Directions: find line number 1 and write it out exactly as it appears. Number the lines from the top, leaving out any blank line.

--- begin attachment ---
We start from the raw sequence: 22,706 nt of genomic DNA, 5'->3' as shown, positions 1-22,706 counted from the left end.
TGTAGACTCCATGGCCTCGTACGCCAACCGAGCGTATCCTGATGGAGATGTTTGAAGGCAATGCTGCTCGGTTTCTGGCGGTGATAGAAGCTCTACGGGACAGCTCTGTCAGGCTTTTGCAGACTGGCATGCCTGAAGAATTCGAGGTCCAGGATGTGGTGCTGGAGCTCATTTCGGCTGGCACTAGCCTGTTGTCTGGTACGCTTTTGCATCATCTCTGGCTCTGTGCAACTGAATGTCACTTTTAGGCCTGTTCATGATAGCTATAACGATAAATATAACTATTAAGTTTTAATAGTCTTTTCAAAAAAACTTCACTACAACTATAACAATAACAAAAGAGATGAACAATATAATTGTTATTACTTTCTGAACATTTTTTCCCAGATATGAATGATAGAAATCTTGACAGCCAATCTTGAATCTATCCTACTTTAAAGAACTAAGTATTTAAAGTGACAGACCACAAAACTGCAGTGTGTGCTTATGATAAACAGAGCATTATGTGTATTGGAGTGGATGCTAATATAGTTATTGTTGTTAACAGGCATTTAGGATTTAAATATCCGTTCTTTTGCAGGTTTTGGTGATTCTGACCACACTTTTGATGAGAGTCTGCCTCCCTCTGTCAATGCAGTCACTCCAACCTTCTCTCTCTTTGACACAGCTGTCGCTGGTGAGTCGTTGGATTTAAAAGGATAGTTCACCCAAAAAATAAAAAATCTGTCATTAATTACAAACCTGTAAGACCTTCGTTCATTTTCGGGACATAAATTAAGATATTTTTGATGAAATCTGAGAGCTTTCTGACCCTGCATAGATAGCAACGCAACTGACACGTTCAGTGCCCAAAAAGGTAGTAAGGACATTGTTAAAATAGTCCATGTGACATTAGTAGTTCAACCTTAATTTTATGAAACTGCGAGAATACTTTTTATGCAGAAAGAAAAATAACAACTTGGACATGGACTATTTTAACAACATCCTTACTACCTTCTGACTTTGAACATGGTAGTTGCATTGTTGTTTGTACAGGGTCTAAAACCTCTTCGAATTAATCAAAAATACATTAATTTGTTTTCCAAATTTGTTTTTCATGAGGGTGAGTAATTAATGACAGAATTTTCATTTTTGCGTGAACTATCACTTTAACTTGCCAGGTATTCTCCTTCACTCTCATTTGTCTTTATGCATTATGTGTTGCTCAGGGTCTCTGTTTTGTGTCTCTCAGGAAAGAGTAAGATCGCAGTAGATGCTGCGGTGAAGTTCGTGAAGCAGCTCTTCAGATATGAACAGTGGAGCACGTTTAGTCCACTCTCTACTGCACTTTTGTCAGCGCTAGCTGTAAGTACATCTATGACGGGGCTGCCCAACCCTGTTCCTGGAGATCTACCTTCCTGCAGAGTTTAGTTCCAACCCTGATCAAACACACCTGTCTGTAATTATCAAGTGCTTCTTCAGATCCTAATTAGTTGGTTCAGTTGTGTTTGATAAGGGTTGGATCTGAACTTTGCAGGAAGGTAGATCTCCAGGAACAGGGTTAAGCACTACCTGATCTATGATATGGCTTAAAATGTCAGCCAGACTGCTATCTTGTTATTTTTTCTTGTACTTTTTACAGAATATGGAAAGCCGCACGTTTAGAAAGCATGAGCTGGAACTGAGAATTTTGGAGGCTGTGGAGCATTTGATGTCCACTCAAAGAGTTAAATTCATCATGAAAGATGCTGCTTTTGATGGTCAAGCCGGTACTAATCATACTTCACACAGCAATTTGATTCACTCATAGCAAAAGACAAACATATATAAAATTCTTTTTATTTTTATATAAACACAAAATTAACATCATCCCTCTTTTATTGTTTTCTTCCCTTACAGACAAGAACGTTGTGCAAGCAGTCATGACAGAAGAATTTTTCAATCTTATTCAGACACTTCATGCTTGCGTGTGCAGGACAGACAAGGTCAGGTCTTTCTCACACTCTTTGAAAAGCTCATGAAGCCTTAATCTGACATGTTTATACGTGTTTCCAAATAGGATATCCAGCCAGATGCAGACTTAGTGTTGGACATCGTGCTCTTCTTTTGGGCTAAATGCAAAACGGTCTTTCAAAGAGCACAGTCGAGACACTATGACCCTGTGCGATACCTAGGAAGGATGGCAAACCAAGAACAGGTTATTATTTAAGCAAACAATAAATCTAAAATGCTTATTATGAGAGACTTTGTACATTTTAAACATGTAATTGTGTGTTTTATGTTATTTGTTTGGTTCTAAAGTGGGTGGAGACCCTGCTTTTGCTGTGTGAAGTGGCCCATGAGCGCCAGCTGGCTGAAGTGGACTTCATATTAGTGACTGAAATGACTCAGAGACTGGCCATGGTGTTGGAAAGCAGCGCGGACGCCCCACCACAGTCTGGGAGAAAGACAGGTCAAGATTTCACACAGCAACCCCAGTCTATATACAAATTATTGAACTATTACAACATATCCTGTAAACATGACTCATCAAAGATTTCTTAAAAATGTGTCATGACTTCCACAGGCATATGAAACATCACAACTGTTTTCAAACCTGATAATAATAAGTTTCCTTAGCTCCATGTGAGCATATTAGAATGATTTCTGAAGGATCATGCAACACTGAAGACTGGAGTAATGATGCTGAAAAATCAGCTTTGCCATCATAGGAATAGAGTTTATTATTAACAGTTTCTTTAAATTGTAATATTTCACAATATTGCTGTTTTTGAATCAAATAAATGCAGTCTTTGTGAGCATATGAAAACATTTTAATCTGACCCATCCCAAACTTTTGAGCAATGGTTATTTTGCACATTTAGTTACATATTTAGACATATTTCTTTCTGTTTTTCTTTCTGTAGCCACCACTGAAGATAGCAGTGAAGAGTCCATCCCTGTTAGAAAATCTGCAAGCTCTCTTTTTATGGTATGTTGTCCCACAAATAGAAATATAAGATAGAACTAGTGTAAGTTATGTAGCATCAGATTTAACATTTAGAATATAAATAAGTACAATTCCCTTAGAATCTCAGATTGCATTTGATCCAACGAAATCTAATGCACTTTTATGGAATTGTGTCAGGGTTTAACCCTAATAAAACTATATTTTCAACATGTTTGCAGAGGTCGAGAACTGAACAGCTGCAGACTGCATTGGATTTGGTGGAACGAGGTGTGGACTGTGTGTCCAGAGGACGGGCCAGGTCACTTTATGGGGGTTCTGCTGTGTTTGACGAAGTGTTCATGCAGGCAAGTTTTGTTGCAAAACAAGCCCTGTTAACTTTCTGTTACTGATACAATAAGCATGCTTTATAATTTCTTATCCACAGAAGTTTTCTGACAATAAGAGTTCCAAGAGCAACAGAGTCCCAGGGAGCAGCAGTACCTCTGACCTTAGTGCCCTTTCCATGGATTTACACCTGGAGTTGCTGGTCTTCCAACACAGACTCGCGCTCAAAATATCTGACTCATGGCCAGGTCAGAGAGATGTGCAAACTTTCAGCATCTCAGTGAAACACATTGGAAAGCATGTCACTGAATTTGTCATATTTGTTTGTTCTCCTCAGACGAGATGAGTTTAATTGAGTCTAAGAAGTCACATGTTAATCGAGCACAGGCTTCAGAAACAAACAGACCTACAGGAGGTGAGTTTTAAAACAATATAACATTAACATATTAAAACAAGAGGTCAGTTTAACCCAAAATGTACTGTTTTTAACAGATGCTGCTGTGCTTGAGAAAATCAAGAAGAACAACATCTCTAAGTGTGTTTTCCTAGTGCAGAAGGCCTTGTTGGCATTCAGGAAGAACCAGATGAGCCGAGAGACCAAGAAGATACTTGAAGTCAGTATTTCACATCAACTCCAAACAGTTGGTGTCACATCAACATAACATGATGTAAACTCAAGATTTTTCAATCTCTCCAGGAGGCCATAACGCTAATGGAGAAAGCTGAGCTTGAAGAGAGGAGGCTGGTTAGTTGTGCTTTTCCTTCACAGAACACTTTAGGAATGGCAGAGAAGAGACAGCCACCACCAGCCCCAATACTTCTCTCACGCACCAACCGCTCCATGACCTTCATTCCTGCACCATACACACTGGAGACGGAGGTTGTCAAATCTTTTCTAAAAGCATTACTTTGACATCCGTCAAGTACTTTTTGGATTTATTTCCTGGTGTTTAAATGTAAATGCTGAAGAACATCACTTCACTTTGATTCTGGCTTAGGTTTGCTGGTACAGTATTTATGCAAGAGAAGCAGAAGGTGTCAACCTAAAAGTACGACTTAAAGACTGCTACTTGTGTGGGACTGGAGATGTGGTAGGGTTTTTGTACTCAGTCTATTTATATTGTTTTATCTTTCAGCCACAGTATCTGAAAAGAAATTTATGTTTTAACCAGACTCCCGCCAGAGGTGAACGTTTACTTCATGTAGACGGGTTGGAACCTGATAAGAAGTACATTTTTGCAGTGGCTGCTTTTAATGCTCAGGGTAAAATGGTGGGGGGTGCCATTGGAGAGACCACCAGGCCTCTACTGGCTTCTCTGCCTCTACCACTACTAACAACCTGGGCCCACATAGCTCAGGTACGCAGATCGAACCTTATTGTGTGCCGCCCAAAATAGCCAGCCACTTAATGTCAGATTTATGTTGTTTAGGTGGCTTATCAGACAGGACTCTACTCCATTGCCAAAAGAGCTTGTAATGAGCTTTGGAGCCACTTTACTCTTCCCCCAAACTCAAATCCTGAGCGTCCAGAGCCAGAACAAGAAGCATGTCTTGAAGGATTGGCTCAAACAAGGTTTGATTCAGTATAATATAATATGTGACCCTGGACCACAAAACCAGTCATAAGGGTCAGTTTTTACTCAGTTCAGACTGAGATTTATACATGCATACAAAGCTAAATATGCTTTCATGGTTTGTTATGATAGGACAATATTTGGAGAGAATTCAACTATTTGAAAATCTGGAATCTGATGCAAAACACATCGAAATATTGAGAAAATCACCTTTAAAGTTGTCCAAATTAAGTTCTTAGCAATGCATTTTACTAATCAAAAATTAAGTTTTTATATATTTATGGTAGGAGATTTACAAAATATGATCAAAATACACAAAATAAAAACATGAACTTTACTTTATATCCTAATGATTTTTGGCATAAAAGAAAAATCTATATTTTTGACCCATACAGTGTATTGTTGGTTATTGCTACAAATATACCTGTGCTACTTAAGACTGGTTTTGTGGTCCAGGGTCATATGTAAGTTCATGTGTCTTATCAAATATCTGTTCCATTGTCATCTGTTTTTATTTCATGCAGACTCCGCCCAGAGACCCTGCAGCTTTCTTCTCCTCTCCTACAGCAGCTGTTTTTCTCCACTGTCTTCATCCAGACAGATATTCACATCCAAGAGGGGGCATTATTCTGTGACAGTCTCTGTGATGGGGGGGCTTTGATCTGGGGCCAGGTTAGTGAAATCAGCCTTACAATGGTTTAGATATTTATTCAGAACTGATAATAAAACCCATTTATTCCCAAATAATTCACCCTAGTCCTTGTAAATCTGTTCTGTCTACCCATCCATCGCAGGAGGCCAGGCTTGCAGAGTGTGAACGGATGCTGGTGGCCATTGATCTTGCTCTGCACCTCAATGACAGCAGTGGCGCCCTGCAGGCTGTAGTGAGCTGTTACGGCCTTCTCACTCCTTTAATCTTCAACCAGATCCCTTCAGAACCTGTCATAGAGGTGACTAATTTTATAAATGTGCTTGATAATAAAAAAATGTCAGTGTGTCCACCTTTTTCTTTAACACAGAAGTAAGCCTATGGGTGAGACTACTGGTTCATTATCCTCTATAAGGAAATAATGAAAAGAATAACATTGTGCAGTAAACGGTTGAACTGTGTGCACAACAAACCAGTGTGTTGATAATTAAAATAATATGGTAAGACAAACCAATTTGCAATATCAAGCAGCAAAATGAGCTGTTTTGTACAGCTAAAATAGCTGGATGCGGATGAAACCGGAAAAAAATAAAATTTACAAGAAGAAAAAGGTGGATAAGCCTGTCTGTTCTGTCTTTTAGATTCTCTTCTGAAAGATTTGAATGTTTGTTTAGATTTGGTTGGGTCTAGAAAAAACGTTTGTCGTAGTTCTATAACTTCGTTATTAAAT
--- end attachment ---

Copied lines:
We start from the raw sequence: 22,706 nt of genomic DNA, 5'->3' as shown, positions 1-22,706 counted from the left end.